For the first time ever in my painting, I began to understand how water creates the shadows and blending of colors. The process is delicate and sometimes requires time between coats. To much water and the colors blurred into a muddy mess, to little and the colors weren't soft. When I finished, I realized something. If you're going to paint, you have to paint what comes naturally for you.
Princeton Sable Watercolor Brush for In-between
Before you can begin, you require a brush besides the wash and detailing ones. This does the in-between work. After loading up my paper with water and a little paint with my wash brush, I go over it to create a beautiful blend of color. You need this one because many times, a wash brush is to big to use on a particular part of a painting and a detailing one would take you a very very long time. This is the one I use (they all are) and love.
Keeping it Simple
I decided to try a simpler type of non-realistic art. In this painting, I used only shades of black, white, and blue. The lines were purposely done to sharply outline the figures. There is not the same softness found in the first painting. I only made use of blending in the girl's hair. Giving volume and life to my figures hair is something I enjoy. In real life hair typically does not sit flat on people's heads. So why should it in paintings? Neither is hair all one color and I wanted to show that in my work.
Princeton Series Sable Watercolor Brush for Detailing
I use this brush for all my tiny detailing. When painting eyes, it is very important to leave spaces of white so I have to painstakingly avoid mixing up my colors. I can dip it into the paint tube and have a tiny amount of very thick paint to apply. The brush also works wonders when outlining certain areas of the figure's face or clothing.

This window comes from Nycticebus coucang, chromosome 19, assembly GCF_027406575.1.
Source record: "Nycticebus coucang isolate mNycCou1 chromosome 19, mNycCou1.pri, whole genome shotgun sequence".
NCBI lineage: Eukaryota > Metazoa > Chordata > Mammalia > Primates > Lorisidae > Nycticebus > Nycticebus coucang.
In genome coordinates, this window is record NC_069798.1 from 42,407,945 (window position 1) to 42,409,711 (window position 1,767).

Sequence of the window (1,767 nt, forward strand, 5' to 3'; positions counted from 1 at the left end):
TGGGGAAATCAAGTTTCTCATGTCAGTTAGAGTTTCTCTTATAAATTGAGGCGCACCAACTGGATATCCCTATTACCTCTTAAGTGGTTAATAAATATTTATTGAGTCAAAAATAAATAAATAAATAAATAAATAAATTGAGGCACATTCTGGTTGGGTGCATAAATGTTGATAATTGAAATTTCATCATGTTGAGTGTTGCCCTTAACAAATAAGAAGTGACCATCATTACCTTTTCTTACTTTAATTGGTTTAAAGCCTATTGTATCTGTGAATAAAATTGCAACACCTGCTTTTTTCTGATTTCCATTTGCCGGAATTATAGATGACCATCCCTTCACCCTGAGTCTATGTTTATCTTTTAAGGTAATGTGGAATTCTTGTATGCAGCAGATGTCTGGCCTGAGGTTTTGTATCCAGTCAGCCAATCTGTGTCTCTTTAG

My First Requested Work
The reaction to my work has always been very mixed. My father's reaction to one of my paintings (not shown) was something along the lines of..."she has bluish skin..." which was repeated several times. The art my parents prefer are original nature or landscape paintings. This means no girls with blue hair and very large green eyes.
Surprisingly, many of my friends do genuinely like my work. My one friend grew up loving Sailor Moon* (see my lense: How to Look Fabulous for Halloween Without Going Broke to get an idea) and asked me to paint her a picture of her childhood hero. I was so excited someone actually wanted my work that I promised to do it. I looked at pages and pages of Sailor Moon poses to find the one I felt best suited what my friend wanted. My blending on the figure's hair has greatly improved in this painting compared to my previous ones. I also like the flow of the hair. Anyway, she loved it. The painting is framed in her room so she can look at it everyday.
*Disclaimer: The character of Sailor Moon was not created by me. I do not own the show, manga, or anything else. Except for my painting..that is owned by me.
A Watercolor To Be Proud Of
I have found a favorite for my paintings. She is Yuuko from XXXholic. Her character has a unique beauty. The proportions of her body have an unnatural grace which allows me a certain freedom. I adore her outfits which feature beautiful headdresses, gorgeous dresses, and a style all her own. She is my muse and I never grow tired of painting her.
To The Future
My journey will continue in watercolor but has gotten a LOT easier since I now understand what style is mine. I still have days where I would love to paint the view from kitchen window (the setting sun reflected in the blue waters of the lake amidst the reflections of the trees). Perhaps one day I will be able to.
As for right now, here is my latest painting. I have seen a great deal of improvement in my understanding of how layers of watercolor, and lots of patience, create the shades necessary to show movement. Her dress is a testament to how much I have grown and continue to grow. Instead of hard lines I try to give a soft look worthy of watercolor.
I hope you have enjoyed my journey through watercolor. If you are interested in starting your own, you will need some quality materials. Below are my chosen picks. And by this I mean, the experts helped me choose and I 100% recommend them to you. They are behind every one of my paintings and I could not do without them.